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Put a Bear on Your Car, Help Keep Grizzlies Alive

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Philip Demanczuk

A grizzly sow with her cub.

In the vast Greater Yellowstone region, there's growing recognition of what some call "the grizzly economy." It's not a bearish attitude but rather bullish enthusiasm for recovery of an iconic Montana species, Ursus arctos horribilis, and the fact that grizzlies, as assets, are now worth far more alive than dead.

The shift from viewing grizzlies solely as liabilities is actually a radical historical departure, generations in the making, from a past in which bears were thoughtlessly cleared from the landscape, maligned as menaces, overhunted and shot at will by ranchers wishing to protect their livestock.

As everyone living in the northern Rockies knows, grizzlies in Greater Yellowstone have, since 1975, been listed as "threatened" under the Endangered Species Act. Earlier this year the US Fish and Wildlife Service announced plans to remove them from federal protection, handing management over to the states of Montana, Wyoming and Idaho.

Once upon a time there were 50,000 grizzlies west of the Mississippi in the Lower 48. Today, slightly less than 2,000 inhabit just three percent of their original range. No matter which way delisting goes, Montana will continue to play a vital role in grizzly conservation, one that could ultimately determine whether the species persists in the face of growing 21st Century threats.

Conservation biologists warn that when wildlife populations are confined to terrestrial islands of habitat with closed gene pools, they disappear at higher rates.

Government agencies and conservation organizations, including Missoula-based Vital Ground Foundation, believe it is important to bring connectivity between the Greater Yellowstone population of bears and the next largest concentration of bruins-those in the Northern Continental Divide Ecosystem encompassing Glacier National Park and the Bob Marshall and Scapegoat Wildernesses.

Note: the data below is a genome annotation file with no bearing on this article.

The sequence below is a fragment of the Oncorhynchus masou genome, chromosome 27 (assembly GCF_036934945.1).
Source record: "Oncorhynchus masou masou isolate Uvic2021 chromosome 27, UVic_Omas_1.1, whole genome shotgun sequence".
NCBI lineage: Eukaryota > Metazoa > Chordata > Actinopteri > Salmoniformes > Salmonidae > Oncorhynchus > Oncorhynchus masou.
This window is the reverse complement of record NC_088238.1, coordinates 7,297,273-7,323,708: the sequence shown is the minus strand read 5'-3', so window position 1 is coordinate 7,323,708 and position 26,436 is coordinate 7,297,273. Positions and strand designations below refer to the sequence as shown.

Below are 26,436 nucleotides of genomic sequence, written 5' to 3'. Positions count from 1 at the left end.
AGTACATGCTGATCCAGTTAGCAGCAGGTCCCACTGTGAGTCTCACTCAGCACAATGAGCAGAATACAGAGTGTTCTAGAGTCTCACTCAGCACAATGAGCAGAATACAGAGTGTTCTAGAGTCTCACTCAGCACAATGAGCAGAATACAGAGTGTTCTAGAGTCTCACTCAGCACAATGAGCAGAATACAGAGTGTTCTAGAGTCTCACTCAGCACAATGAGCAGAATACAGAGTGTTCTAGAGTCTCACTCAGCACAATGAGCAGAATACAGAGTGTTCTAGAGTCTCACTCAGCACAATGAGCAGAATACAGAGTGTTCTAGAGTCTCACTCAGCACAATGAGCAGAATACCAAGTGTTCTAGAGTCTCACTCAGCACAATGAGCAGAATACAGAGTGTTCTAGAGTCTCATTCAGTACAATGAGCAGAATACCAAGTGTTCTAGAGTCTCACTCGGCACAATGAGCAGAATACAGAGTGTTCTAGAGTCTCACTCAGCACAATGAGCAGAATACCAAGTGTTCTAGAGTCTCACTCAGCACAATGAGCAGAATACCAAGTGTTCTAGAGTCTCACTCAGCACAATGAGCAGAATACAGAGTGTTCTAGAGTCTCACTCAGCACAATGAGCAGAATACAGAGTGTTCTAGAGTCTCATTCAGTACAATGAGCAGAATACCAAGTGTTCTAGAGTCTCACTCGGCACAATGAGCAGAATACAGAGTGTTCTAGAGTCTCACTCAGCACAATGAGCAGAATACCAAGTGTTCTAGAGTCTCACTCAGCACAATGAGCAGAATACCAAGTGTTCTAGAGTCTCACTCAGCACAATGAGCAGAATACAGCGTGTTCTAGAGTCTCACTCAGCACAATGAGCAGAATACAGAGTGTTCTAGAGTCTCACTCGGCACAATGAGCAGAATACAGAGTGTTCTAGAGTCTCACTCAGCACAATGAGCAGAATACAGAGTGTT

As all bear advocates know, grizzlies are quintessential emblems of wildness. Apart from that, evidence has been stacking up demonstrating their value to the economy.

In one survey, nine of every ten visitors to Yellowstone rated their desire to see bruins as a priority, higher even than making a pilgrimage to Old Faithful Geyser. Meanwhile, a study of visitor attitudes showed that those passing through the gates would be willing to pay an extra $41 on top of $25 entrance fees if they were guaranteed seeing bears along the roadside.

Down in Jackson Hole, a sow grizzly given the numeric identity 399 by the Interagency Grizzly Bear Study Team has become the most famous bear in the world. Thanks to social media, she today has admirers around the globe who make travel plans just for the possibility of seeing 399 and her cubs.

Overall, the value of nature-tourism in Yellowstone and Grand Teton is worth an estimated $1 billion annually with grizzlies and wolves being prominent attractions.

Important to many Montanans is finding ways to show their love for grizzlies and helping to protect habitat bears need to survive. In recent years, many motorists have voted with their wallets by making statements on the vehicles they drive. How? By purchasing specialized license plates featuring the profile of the Great Bear.

It happens like this: Whenever the time arrives for citizens to renew their vehicle registration at the local country treasurer's office, they can trade in their old generic Montana license plate for one featuring a bear painting by noted artist Monte Dolack.

With the new plate cost of $35, $25 goes directly to The Vital Ground Foundation whose primary mission as a land trust is to protect bear habitat through conservation easements and land purchases and educating the public. Afterward, the entire $25 annual license plate renewal fee goes to Vital Ground.

The plates have become quite fashionable, like the wapiti plates that benefit the Rocky Mountain Elk Foundation. In the last six years alone, more than $400,000 has been raised for Vital Ground and some of the money is used to reduce bear-human encounters by helping homeowners and ranchers employ non-lethal deterrents such as electric fencing around pastures and chicken coops, retiring public land sheep grazing allotments in grizzly habitat from willing sellers, improving sanitation to prevent bears from getting addicted to human food and teaching the benefits of carrying bear spray.

Vital Ground's license plate program ( allows citizens, including those who have no ambition of sport hunting a grizzly, to make an important contribution to conservation. Put a bear on your car, help keep grizzlies alive: It doesn't get any better than that.

Montana writer Todd Wilkinson is a correspondent for National Geographic and author of "Grizzlies of Pilgrim Creek, An Intimate Portrait of 399, the Most Famous Bear of Greater Yellowstone" featuring 150 bear images by noted American wildlife photographer Thomas Mangelsen (


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